During the time of my fairly lengthy indisposition, the trash/dirt collection in the walkway became very condemned-building-esque, such that entering the building became a rather hopeless, depressing affair. Pulling the car into the driveway after work one night, I told myself that the gritty urban despair vibe had gone on long enough and that I might as well just sweep the entryway while I was already down there. And [cue ominous organ music]...the broom was gone! Gone, I tell you! The plumbers were clearly the culprits. They must have come on more than one occasion--the first time they used my poor broom to sweep drain sludge (egads!) and then put it in the Wrong Place. The second time, they either utterly destroyed it with further drain sludge and took it away for disposal OR they had grown so fond of it, they simply couldn't bear to part with it. In either case: vexing.

I called the management company to tell them my sad story and ask for restitution. They asked me to put it in writing and specify the amount of the reimbursement. This meant I had to purchase a new broom before I could send the letter and last week I found that I had no time to purchase a broom. I did try on Friday, but the brooms available at the hardware store I visited were strangely enormous and unless they came with Fantasia-style enchantments, seemed that they would quickly exhaust the sweeper. Particularly if the sweeper had no upper-body strength to speak of. Finally, finally on Saturday afternoon I went to a different hardware store, bought a broom of reasonable size, and returned home to address the now entirely deplorable entryway (seriously. The Blog Bully told me that he had noticed it in passing one day and considered going home to fetch his own broom to deal with it). As I was sweeping, my neighbors came downstairs and were quite surprised and grateful to find me cleaning a common area. I said that I was happy to do it and, indeed, would have done it sooner had it not been for the rascally plumbers who had stolen my broom from my own garage. "Who stole it?" asked the neighbor. "The plumbers, I think." I said. "Well, that's weird because there's a broom in our garage and we have no idea where it came from." "Does it have a blue handle?" "It has a blue handle."

And that, readers, is how I came to own two brooms, the more recent of which I can neither return nor can I, ethically, request reimbursement for it now that the other has been found.

On the bright side, the walkway is looking good.

Tomorrow: hoses!

Friday, February 03, 2012

Message from the past

I noticed today that I have eight unpublished drafts languishing around here, so I took a look at them to see if they were worth publishing now. It is now my rather unfortunate duty to report that on May 5, 2005, I titled a post "Vive les bivalves!" and then wrote nothing else. This is a great mystery to me.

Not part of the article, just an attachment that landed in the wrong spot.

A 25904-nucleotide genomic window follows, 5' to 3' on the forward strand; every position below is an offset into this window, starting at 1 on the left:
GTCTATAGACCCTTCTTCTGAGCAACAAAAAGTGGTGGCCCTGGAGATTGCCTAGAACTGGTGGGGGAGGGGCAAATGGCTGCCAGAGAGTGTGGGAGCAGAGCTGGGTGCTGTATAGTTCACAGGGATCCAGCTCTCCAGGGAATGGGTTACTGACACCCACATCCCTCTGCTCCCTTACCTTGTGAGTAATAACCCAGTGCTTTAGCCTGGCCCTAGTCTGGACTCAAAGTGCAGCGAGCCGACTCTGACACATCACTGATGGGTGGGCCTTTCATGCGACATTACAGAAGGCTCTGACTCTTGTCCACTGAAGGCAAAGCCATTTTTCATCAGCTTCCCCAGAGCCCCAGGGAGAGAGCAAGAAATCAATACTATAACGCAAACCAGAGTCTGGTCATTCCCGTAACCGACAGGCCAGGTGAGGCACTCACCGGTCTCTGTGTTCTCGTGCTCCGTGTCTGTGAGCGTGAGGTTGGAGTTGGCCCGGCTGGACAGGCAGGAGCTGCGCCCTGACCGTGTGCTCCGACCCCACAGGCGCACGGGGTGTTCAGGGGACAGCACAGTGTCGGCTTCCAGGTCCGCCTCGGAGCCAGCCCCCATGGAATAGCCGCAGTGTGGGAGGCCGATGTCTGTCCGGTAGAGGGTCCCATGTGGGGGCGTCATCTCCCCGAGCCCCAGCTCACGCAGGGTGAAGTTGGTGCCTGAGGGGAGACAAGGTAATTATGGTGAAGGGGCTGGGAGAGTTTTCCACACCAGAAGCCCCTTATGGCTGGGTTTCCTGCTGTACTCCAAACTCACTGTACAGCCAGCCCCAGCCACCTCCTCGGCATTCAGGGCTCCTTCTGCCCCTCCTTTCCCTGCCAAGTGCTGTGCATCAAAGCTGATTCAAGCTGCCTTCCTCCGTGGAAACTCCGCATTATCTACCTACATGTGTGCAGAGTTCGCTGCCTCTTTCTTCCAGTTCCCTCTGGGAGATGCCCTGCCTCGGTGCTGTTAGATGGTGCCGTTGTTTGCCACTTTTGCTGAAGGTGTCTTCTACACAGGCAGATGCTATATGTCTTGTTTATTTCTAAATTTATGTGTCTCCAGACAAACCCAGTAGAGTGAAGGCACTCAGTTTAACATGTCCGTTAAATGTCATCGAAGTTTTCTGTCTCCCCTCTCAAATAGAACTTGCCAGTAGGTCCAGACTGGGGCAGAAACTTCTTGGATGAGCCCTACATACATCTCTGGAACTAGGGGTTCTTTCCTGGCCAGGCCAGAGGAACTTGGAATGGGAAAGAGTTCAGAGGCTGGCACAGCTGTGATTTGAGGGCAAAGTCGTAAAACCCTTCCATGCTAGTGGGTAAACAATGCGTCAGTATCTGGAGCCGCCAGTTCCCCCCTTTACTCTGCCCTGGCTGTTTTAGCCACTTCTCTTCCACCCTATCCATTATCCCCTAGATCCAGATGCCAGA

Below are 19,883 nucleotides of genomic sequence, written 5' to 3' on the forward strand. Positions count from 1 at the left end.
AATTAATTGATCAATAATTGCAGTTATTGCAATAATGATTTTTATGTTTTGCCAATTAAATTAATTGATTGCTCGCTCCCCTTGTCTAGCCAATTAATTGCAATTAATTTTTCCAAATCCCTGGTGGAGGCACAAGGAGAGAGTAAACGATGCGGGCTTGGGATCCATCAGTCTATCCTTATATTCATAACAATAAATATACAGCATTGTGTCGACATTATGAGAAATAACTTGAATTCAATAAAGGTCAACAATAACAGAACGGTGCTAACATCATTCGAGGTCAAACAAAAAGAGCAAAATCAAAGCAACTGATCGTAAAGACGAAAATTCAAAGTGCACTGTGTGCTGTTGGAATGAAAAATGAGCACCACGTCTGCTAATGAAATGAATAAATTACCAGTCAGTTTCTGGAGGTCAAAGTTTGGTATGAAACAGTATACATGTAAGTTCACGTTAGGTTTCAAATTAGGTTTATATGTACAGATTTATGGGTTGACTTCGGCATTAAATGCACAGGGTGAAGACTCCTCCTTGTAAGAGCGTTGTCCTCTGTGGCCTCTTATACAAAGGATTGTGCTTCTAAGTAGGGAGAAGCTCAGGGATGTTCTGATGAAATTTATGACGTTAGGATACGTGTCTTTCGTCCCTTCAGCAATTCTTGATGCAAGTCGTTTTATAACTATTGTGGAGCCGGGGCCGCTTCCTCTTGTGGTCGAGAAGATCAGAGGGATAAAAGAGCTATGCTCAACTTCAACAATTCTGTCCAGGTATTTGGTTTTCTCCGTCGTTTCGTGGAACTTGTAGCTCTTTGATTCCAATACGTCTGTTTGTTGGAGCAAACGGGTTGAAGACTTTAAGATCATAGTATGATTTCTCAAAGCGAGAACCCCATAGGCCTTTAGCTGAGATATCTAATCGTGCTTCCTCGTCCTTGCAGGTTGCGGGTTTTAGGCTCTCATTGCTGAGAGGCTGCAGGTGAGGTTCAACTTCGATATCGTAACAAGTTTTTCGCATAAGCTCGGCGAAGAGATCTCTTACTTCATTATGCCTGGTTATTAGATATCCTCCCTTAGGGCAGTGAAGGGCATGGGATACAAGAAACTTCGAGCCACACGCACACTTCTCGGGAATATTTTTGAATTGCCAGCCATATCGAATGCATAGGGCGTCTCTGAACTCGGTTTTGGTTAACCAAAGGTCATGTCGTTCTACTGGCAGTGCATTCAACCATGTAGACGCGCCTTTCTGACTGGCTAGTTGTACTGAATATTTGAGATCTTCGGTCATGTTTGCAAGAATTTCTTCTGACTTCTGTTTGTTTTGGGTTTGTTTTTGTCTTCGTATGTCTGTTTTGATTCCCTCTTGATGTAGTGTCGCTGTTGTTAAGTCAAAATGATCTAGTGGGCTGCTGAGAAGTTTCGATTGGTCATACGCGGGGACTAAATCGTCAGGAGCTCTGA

Nevertheless, even having no idea what prompted this rallying cry, I would not want to leave anyone out. Therefore, if you are, say, a clam, I belatedly congratulate you and enthusiastically wish you well.

Thursday, February 02, 2012

On correspondence

Earlier in my life I was a very committed letter-writer. Partially this is because I am old and my need to correspond predated email; partially it is because I like to write and it's nice to have an audience (to wit: this blog); and partially, even now when I feverishly check my email all day (just in case, just in case, just in case),I still believe that there is something truly joyful about receiving personal correspondence by post. I am notoriously (and only very slightly apologetically) sentimental. It means something to me to see my friend's handwriting and to know that the paper now in my hands was previously in his hands. Even that the paper had to make a physical journey to link the two of us strikes me as poetic. I have mentioned this before--here and here, for instance, always a bit wistfully.

Imagine then, my surprise and pleasure in finding I am not alone. This week I have been pointed in the direction of Letters of Note, a curated collection of correspondence by persons of some celebrity. It is terribly diverting. Albert Einstein writes admiringly to Mahatma Gandhi; Babe Ruth encourages an ill child; David O. Selznick defends "damn"; Mark Twain addresses burglars; E.B. White discusses his dachshund; William Saroyan advises his young son about love. There are hundreds of letters. I think you should read some; you'll be the better for it. As for me, I can only read a few at a time because so many of them make me cry--no great feat really, as it seems rather more remarkable when things do not make me cry. Still. Proceed with caution.

Then, as though that were not enough, I came across the Letter Writers Alliance. The very small fee required for membership seems well worth spending in exchange for the warm glow of fellowship which, frankly, upon learning that such an association even exists has already begun to spread through my letter-loving heart.

Mostly though, I'm struck by how comparatively few letters I write these days and what a pity it is. I will send away for my membership card and begin to mend my ways. Perhaps you would like to do the same. I'm sure that someone you love lives elsewhere. She'd very much like to hear from you.

Having read this, my friend Amanda let me know about the letter a day challenge for the month of February. We're three days behind, but I'll bet we can catch up.

Wednesday, February 01, 2012


On February 19, I will be telling a story at Previously Secret Information. If you are a real devotee of this blog, you will have already seen me tell this story though the magic of video, but you should probably come anyway. I'll wear something different to make it worth your while.

Interestingly, I had an anxiety dream about it last night. I showed up at the theatre all ready to recount my tale and it turned out that they had cast actors to perform it instead. So I had to stand in the wings--all dressed up--while two actors interpreted my personal mishaps. I was approximately 2% flattered and 98% really annoyed.